Linux is a clone of the Unix kernel, written from scratch by Linus Torvalds with assistance from a loosely-knit team of hackers across the Net. It aims towards POSIX and Single UNIX Specification compliance. It has all the features you would expect in a modern fully-fledged Unix kernel, including true multitasking, virtual memory, shared libraries, demand loading, shared copy-on-write executables, proper memory management, and TCP/IP networking.
Clonezilla is a partition or disk cloning tool similar to Symantec Ghost. It saves and restores only blocks in use on the hard drive if the file system is supported. For unsupported file systems, dd is used instead. It has been used to clone a 5 GB system to 40 clients in about 10 minutes.
Wine is an implementation of the Windows API on top of X and Unix. It does not require Microsoft Windows, but can use native Windows DLLs if they are available. It provides both a development toolkit for porting Windows source code to Unix as well as a program loader, allowing many unmodified Windows programs to run on x86-based Unixes.
BalanceNG is a modern, IPv6 capable software IP load balancing solution. It is small, fast, and easy to use and set up. It offers session persistence, different distribution methods (Round Robin, Random, Weighted Random, Least Session, Least Bandwidth, Hash, Agent, and Randomized Agent) and a customizable UDP health check agent in source code. It supports VRRP to set up high availability configurations on multiple nodes. It supports SNMP, integrating the BALANCENG-MIB with Net-SNMPD. It implements a very fast in-memory IP-to-location database, allowing powerful location-based server load-balancing.
fio is an I/O tool meant to be used both for benchmark and stress/hardware verification. It has support for 13 different types of I/O engines (sync, mmap, libaio, posixaio, SG v3, splice, null, network, syslet, guasi, solarisaio, and more), I/O priorities (for newer Linux kernels), rate I/O, forked or threaded jobs, and much more. It can work on block devices as well as files. fio accepts job descriptions in a simple-to-understand text format. Several example job files are included. fio displays all sorts of I/O performance information, including complete IO latencies and percentiles. Fio is in wide use in many places, for both benchmarking, QA, and verification purposes. It supports Linux, FreeBSD, NetBSD, OS X, OpenSolaris, AIX, HP-UX, and Windows.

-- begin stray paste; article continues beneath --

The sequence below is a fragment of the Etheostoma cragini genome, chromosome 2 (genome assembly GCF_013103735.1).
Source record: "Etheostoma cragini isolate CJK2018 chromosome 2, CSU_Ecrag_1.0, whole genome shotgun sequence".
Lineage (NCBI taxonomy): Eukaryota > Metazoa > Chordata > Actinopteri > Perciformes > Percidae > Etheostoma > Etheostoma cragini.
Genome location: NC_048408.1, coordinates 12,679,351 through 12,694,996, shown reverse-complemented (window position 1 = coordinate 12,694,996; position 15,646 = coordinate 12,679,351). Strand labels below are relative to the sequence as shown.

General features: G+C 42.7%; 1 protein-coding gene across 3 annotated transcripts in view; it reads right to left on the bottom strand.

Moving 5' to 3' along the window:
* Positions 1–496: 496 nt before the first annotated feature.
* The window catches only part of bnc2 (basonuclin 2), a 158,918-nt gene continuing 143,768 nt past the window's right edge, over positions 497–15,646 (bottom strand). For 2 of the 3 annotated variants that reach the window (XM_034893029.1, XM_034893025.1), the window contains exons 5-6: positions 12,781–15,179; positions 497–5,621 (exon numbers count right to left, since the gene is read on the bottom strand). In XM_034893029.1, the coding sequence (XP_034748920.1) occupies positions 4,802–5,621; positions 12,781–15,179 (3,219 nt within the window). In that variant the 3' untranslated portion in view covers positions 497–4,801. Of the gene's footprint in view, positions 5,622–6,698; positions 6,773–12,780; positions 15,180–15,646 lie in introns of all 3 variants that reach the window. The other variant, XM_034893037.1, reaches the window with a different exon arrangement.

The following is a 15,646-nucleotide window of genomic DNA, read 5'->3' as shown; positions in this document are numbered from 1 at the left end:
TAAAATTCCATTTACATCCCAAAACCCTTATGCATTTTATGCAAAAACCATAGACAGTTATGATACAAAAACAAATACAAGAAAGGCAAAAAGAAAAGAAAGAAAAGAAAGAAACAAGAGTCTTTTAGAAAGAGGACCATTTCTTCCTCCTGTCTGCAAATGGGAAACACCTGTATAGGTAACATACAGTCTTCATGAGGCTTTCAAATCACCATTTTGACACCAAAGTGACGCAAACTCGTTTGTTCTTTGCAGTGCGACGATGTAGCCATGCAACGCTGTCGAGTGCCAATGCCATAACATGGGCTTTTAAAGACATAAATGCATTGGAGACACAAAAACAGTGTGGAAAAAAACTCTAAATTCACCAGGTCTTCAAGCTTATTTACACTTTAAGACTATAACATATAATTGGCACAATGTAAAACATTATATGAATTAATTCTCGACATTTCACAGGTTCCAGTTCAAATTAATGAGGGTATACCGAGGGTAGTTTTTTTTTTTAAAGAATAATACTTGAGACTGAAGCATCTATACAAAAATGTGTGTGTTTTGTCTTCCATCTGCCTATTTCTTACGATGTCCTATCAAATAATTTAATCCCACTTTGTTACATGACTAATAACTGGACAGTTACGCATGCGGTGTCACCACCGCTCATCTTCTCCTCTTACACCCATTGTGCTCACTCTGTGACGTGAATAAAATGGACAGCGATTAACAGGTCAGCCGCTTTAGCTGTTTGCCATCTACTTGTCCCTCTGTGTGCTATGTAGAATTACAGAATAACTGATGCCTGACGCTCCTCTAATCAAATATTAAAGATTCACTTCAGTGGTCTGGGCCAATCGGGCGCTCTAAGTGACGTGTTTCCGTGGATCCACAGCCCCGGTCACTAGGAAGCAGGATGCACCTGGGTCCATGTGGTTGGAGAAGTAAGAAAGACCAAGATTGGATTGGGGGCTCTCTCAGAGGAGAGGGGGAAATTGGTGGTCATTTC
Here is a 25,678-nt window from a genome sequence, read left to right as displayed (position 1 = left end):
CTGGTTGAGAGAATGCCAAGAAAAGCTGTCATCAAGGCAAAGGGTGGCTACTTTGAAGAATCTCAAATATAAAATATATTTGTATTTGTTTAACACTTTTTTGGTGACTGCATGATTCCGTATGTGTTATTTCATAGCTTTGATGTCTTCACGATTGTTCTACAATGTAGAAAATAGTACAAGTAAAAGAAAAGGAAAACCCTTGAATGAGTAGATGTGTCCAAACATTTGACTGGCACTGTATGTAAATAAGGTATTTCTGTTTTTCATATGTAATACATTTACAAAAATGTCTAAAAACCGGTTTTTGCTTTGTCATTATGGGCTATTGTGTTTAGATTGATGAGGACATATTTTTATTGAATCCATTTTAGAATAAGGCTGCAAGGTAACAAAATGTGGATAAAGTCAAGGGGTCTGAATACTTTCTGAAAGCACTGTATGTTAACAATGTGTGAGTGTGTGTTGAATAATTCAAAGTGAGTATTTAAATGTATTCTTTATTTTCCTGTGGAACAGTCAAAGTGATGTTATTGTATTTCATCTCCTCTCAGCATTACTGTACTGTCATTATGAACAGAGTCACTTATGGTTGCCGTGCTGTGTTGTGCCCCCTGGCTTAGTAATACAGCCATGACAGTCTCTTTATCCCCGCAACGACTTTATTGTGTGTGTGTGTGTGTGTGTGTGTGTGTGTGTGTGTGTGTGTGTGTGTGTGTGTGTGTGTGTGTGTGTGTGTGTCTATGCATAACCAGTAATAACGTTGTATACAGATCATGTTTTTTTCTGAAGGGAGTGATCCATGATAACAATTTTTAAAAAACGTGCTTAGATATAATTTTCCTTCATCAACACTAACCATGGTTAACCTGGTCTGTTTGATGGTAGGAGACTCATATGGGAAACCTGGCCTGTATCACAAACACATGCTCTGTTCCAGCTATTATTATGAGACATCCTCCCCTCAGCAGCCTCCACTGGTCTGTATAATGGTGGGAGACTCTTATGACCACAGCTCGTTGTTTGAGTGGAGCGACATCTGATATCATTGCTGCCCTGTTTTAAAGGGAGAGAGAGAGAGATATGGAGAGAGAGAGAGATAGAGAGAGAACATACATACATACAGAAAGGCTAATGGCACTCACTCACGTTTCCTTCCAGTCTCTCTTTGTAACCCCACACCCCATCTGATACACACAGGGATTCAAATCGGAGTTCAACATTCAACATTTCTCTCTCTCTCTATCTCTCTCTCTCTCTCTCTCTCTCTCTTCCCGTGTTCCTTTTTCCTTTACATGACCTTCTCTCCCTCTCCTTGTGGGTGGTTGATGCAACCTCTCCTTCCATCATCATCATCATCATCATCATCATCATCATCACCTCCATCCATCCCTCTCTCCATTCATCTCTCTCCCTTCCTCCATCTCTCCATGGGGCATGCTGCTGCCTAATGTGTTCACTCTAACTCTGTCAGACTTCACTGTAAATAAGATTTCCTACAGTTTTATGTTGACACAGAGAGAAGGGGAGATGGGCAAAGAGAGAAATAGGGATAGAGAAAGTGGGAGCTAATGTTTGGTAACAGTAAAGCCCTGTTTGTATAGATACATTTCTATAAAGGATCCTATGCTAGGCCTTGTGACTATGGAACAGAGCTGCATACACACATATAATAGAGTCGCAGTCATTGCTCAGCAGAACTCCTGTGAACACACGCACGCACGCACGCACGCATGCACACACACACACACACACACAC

Diskless Remote Boot in Linux (DRBL) provides a diskless or systemless environment for client machines. It works on Debian, Mandriva, Red Hat, Fedora, and SuSE. Unlike LTSP, it uses distributed hardware resources and makes it possible for clients to fully access local hardware. It also includes Clonezilla, a partitioning and disk cloning utility similar to Symantec Ghost.
Lynis is an auditing and hardening tool for Unix derivatives like Linux/BSD/Solaris. It scans systems to detect software and security issues. Besides security-related information, it will also scan for general system information, installed packages, and possible configuration mistakes. The software is aimed at assisting automated auditing, software patch management, and vulnerability and malware scanning of Unix-based systems.
The Advanced Bash Scripting Guide is both a reference and a tutorial on shell scripting. This comprehensive book, the equivalent of 1,032 print pages, covers almost every aspect of shell scripting. It contains 382 profusely commented illustrative examples, a number of tables, and a cross-linked index/glossary. Not just a shell scripting tutorial, this book also provides an introduction to basic programming techniques, such as sorting and recursion. Included scripts are the Game of Life, a Perquackey variant, a Morse code trainer, and an implementation of the Gronsfeld Cipher. This book is suited for both individual study and classroom use. It covers Bash, up to and including version 4.2. Note that users of miniaturized single-board computers running Linux, such as the Raspberry Pi and the Beagle Bone, would find this Guide useful for learning and running Bash scripts to explore and expand the capabilities of these small, but powerful machines.
The Parted Magic OS employs core programs from GParted and Parted to handle partitioning tasks with ease, while featuring other useful programs including Partition Image, TestDisk, fdisk, sfdisk, dd, and ddrescue and an excellent set of documentation to benefit the user. An extensive collection of fileystem tools are also included, and the following filesystems are supported: ext2, ext3, ext4, FAT16, FAT32, HFS, HFS+, JFS, Linux-swap, NTFS, ReiserRS, reiser4, and XFS. It loads completely to system memory and requires at least 256MB of RAM to operate.